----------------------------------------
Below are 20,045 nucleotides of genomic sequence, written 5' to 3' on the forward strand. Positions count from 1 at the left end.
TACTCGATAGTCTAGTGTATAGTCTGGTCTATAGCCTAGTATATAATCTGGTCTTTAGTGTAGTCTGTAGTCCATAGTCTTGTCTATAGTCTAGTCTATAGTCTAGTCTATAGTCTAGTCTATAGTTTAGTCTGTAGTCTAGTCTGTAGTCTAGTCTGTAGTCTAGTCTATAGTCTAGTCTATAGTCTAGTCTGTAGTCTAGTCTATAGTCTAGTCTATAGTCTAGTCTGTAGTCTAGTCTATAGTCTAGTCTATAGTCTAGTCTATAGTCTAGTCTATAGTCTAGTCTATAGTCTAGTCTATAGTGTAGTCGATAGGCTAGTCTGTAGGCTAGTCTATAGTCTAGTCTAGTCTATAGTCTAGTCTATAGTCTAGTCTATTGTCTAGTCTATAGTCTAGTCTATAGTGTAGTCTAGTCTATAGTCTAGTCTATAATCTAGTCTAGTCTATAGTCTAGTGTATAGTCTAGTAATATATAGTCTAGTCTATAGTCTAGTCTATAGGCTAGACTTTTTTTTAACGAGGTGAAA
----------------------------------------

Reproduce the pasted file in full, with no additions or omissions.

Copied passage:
Below are 20,045 nucleotides of genomic sequence, written 5' to 3' on the forward strand. Positions count from 1 at the left end.
TACTCGATAGTCTAGTGTATAGTCTGGTCTATAGCCTAGTATATAATCTGGTCTTTAGTGTAGTCTGTAGTCCATAGTCTTGTCTATAGTCTAGTCTATAGTCTAGTCTATAGTCTAGTCTATAGTTTAGTCTGTAGTCTAGTCTGTAGTCTAGTCTGTAGTCTAGTCTATAGTCTAGTCTATAGTCTAGTCTGTAGTCTAGTCTATAGTCTAGTCTATAGTCTAGTCTGTAGTCTAGTCTATAGTCTAGTCTATAGTCTAGTCTATAGTCTAGTCTATAGTCTAGTCTATAGTCTAGTCTATAGTGTAGTCGATAGGCTAGTCTGTAGGCTAGTCTATAGTCTAGTCTAGTCTATAGTCTAGTCTATAGTCTAGTCTATTGTCTAGTCTATAGTCTAGTCTATAGTGTAGTCTAGTCTATAGTCTAGTCTATAATCTAGTCTAGTCTATAGTCTAGTGTATAGTCTAGTAATATATAGTCTAGTCTATAGTCTAGTCTATAGGCTAGACTTTTTTTTAACGAGGTGAAA